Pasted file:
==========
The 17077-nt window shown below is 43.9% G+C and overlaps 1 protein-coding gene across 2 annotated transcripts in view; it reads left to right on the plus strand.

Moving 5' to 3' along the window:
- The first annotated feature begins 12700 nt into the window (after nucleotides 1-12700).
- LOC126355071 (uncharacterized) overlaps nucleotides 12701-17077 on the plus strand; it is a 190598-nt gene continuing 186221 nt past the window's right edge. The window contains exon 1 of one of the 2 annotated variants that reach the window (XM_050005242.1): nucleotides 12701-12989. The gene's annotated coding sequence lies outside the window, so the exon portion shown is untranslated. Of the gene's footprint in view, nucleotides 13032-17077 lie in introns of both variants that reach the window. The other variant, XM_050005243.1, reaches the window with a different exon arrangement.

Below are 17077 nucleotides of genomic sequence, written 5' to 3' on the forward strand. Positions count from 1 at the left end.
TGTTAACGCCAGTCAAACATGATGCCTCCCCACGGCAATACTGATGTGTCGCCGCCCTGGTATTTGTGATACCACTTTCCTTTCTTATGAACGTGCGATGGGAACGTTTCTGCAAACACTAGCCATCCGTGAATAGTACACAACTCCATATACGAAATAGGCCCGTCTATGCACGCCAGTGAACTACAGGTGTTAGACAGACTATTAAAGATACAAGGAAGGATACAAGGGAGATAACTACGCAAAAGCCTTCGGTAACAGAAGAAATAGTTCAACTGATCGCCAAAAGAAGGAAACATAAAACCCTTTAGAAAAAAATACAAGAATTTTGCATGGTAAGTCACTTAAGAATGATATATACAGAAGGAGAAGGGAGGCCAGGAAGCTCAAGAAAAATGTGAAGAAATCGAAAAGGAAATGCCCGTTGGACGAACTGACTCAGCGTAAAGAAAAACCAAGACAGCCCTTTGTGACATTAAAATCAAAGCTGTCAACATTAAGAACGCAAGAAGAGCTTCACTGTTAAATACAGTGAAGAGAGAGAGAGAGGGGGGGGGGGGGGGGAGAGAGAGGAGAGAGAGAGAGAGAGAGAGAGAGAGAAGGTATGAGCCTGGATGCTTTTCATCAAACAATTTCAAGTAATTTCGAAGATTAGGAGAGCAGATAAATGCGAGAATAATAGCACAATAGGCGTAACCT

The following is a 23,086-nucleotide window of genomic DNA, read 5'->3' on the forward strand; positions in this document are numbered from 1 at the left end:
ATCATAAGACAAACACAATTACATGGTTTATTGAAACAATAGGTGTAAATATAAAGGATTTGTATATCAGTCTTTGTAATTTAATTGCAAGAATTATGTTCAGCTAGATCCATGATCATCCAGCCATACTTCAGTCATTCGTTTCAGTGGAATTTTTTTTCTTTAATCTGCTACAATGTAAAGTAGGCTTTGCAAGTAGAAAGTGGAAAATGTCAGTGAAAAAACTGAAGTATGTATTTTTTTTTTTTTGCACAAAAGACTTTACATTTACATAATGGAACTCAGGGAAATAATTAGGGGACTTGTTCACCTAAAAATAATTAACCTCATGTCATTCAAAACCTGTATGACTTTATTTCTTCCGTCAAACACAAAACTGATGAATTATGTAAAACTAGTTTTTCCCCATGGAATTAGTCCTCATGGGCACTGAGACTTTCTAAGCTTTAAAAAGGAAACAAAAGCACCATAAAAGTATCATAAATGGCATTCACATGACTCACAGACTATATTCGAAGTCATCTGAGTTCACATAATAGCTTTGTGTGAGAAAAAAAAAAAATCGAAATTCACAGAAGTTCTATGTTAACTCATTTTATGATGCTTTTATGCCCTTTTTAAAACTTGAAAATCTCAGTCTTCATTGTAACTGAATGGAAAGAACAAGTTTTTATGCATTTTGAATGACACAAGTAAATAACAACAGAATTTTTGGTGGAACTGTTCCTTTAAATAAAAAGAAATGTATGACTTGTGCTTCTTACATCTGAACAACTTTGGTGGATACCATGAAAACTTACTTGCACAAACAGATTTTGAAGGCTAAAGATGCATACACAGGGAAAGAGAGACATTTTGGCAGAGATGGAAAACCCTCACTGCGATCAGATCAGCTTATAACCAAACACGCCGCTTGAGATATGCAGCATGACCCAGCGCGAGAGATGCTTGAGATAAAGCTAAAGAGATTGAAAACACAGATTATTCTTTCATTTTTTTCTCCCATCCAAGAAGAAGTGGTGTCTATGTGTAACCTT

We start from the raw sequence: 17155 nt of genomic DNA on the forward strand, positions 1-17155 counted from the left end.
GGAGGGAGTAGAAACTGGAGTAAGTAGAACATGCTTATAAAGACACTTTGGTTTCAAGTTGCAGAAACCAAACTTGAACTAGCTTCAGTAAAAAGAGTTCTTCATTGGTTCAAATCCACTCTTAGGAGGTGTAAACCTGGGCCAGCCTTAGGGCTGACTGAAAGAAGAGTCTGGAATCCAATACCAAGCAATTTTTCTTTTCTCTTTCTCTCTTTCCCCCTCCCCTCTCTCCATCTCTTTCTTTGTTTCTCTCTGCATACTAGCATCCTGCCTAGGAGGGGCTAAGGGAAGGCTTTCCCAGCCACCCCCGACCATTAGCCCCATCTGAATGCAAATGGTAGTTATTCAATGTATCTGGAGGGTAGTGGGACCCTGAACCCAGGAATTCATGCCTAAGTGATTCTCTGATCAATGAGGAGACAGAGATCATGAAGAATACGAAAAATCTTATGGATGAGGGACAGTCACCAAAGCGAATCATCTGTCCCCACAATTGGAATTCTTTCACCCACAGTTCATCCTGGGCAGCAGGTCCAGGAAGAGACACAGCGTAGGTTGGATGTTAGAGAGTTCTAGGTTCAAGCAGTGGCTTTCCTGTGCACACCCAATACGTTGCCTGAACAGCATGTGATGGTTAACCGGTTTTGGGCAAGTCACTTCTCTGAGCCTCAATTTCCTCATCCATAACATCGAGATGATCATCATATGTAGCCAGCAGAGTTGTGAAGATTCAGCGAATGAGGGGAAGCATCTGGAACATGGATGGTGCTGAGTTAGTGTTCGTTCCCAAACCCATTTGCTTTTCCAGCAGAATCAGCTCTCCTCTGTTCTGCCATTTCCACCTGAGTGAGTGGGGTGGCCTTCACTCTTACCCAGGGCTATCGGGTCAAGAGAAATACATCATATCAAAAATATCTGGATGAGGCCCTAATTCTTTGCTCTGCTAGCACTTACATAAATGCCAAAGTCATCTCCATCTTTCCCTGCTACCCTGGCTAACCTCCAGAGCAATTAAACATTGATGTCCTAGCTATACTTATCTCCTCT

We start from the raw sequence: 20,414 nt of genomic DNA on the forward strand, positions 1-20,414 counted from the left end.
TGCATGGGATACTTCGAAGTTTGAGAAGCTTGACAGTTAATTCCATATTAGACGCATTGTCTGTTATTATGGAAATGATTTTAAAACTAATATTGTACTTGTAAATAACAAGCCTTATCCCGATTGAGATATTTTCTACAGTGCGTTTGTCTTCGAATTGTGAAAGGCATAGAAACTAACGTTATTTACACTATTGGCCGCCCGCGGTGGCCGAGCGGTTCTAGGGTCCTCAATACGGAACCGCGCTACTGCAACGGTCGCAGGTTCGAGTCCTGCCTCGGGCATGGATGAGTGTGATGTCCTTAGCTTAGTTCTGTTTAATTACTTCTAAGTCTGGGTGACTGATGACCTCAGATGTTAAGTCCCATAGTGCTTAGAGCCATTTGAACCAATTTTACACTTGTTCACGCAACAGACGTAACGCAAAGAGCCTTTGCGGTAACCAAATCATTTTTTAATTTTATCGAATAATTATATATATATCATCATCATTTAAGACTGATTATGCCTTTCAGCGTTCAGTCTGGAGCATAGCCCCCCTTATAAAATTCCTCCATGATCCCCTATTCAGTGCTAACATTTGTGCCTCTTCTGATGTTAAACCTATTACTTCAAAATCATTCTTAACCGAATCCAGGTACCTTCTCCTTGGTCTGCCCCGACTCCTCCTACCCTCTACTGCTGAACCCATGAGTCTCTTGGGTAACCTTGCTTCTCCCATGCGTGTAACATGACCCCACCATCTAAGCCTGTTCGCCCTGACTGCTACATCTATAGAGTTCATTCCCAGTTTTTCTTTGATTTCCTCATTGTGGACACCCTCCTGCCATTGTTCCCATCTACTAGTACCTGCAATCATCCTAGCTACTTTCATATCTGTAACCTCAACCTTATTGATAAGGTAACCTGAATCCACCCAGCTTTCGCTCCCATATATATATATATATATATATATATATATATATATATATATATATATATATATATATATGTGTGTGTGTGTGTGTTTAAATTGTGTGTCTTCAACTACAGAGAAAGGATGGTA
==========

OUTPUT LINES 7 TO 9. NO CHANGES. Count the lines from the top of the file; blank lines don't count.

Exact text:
The following is a 23,086-nucleotide window of genomic DNA, read 5'->3' on the forward strand; positions in this document are numbered from 1 at the left end:
ATCATAAGACAAACACAATTACATGGTTTATTGAAACAATAGGTGTAAATATAAAGGATTTGTATATCAGTCTTTGTAATTTAATTGCAAGAATTATGTTCAGCTAGATCCATGATCATCCAGCCATACTTCAGTCATTCGTTTCAGTGGAATTTTTTTTCTTTAATCTGCTACAATGTAAAGTAGGCTTTGCAAGTAGAAAGTGGAAAATGTCAGTGAAAAAACTGAAGTATGTATTTTTTTTTTTTTGCACAAAAGACTTTACATTTACATAATGGAACTCAGGGAAATAATTAGGGGACTTGTTCACCTAAAAATAATTAACCTCATGTCATTCAAAACCTGTATGACTTTATTTCTTCCGTCAAACACAAAACTGATGAATTATGTAAAACTAGTTTTTCCCCATGGAATTAGTCCTCATGGGCACTGAGACTTTCTAAGCTTTAAAAAGGAAACAAAAGCACCATAAAAGTATCATAAATGGCATTCACATGACTCACAGACTATATTCGAAGTCATCTGAGTTCACATAATAGCTTTGTGTGAGAAAAAAAAAAAATCGAAATTCACAGAAGTTCTATGTTAACTCATTTTATGATGCTTTTATGCCCTTTTTAAAACTTGAAAATCTCAGTCTTCATTGTAACTGAATGGAAAGAACAAGTTTTTATGCATTTTGAATGACACAAGTAAATAACAACAGAATTTTTGGTGGAACTGTTCCTTTAAATAAAAAGAAATGTATGACTTGTGCTTCTTACATCTGAACAACTTTGGTGGATACCATGAAAACTTACTTGCACAAACAGATTTTGAAGGCTAAAGATGCATACACAGGGAAAGAGAGACATTTTGGCAGAGATGGAAAACCCTCACTGCGATCAGATCAGCTTATAACCAAACACGCCGCTTGAGATATGCAGCATGACCCAGCGCGAGAGATGCTTGAGATAAAGCTAAAGAGATTGAAAACACAGATTATTCTTTCATTTTTTTCTCCCATCCAAGAAGAAGTGGTGTCTATGTGTAACCTT

We start from the raw sequence: 17155 nt of genomic DNA on the forward strand, positions 1-17155 counted from the left end.